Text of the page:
Now to see whether this actually helped them reduce anxiety, we went into real life temples — for example, Hindu temples on the island of Mauritius — and we measured people's physiological responses. And there, we saw that as they go into the temple, and they perform these familiar prayers that they do, this helps them reduce their galvanic skin response. It helps them increase heart rate variability, it helps them reduce cortisol levels, and even at the person's perceptual level, it helps them reduce their feelings of anxiety. So these rituals actually seem to work.

On the value of more extreme rituals, like fire walking

Even rituals that seem to be painful, stressful, or outright dangerous, they seem to have tangible, and in fact measurable, utility and functions for the people who perform them.

For example, in the context of a fire walking ritual in Spain, we found that during this ritual, people's heart rates synchronized. This was not just an effect of people moving at the same time — their heart rates would synchronize no matter what they were doing, at the same time; some of them were walking on fire, others were watching it.

A Hindu devotee walks over hot coals while taking part in the Yankin Moekaung fire walk festival in Yangon, Myanmar.
Sai Aung Main / AFP via Getty Images
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AFP via Getty Images
A Hindu devotee walks over hot coals while taking part in the Yankin Moekaung fire walk festival in Yangon, Myanmar.

Actually, this effect was stronger for those who were closer to each other socially. That shows these rituals play a role in bringing the emotional reactions of the members of that community in alignment. And by aligning our experiences or aligning our emotions, those rituals can actually lead to social alignment.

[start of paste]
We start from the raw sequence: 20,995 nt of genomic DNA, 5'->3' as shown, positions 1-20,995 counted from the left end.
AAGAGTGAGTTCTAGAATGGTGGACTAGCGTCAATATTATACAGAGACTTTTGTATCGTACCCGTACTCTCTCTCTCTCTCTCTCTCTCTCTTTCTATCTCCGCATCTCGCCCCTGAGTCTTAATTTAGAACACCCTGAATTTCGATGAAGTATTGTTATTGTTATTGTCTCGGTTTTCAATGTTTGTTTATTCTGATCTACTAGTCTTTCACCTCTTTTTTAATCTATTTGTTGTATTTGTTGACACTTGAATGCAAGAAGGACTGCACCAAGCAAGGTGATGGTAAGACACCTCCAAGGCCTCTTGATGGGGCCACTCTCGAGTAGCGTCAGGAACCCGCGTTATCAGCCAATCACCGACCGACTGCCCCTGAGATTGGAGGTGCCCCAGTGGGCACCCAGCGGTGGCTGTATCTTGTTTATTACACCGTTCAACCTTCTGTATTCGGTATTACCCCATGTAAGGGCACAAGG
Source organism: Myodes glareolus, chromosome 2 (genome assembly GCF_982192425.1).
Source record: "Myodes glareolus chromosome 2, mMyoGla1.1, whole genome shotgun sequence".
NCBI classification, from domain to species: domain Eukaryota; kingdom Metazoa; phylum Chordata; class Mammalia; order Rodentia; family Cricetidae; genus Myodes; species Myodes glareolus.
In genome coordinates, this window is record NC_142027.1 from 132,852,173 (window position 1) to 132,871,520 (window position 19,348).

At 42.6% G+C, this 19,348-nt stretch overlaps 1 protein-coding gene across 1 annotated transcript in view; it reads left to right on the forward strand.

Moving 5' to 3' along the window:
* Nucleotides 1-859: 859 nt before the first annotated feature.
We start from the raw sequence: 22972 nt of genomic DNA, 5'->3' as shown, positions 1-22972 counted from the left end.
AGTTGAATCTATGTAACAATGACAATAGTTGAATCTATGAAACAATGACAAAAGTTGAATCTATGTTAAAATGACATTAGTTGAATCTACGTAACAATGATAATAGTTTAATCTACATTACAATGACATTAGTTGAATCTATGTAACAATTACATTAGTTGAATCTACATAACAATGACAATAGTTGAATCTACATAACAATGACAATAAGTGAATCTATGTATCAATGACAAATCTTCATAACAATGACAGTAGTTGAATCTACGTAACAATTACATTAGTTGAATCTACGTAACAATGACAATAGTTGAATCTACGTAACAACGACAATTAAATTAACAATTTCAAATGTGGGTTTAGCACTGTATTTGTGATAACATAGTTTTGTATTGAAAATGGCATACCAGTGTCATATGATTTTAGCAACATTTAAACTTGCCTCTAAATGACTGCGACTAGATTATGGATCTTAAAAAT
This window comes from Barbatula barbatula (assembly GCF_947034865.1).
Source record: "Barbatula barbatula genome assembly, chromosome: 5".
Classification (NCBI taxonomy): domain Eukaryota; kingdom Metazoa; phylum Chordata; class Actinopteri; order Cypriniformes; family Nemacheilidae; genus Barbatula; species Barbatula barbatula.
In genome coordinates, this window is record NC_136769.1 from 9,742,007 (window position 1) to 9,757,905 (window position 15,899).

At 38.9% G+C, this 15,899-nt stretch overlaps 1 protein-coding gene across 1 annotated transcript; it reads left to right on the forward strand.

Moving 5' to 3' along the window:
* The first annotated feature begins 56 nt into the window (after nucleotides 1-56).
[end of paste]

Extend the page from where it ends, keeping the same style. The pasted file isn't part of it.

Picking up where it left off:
How COVID impacted our approach to rituals

The COVID pandemic was one of the best lines of evidence for the importance of ritual. It created this unique conundrum. People turn to ritual — to find social connection and to soothe their anxiety. So this was the time that we needed these two things the most. But at the same time, one of the most common cultural technologies that we have for approaching those things are no longer available to us, because people could no longer get out of their house, get together and perform those collective ceremonies that are so meaningful to them.

So of course, what happened was that people spontaneously started either adapting traditional ceremonies — for example, we saw drive-thru weddings — or they started creating new ceremonies. That's like what we saw when people in big cities came out on their balconies and started banging pots and pans together, in a show of solidarity.

Copyright 2022 NPR. To see more, visit https://www.npr.org.

Ari Shapiro has been one of the hosts of All Things Considered, NPR's award-winning afternoon newsmagazine, since 2015. During his first two years on the program, listenership to All Things Considered grew at an unprecedented rate, with more people tuning in during a typical quarter-hour than any other program on the radio.
Lauren Hodges is an associate producer for All Things Considered. She joined the show in 2018 after seven years in the NPR newsroom as a producer and editor. She doesn't mind that you used her pens, she just likes them a certain way and asks that you put them back the way you found them, thanks. Despite years working on interviews with notable politicians, public figures, and celebrities for NPR, Hodges completely lost her cool when she heard RuPaul's voice and was told to sit quietly in a corner during the rest of the interview. She promises to do better next time.
Ashley Brown is a senior editor for All Things Considered.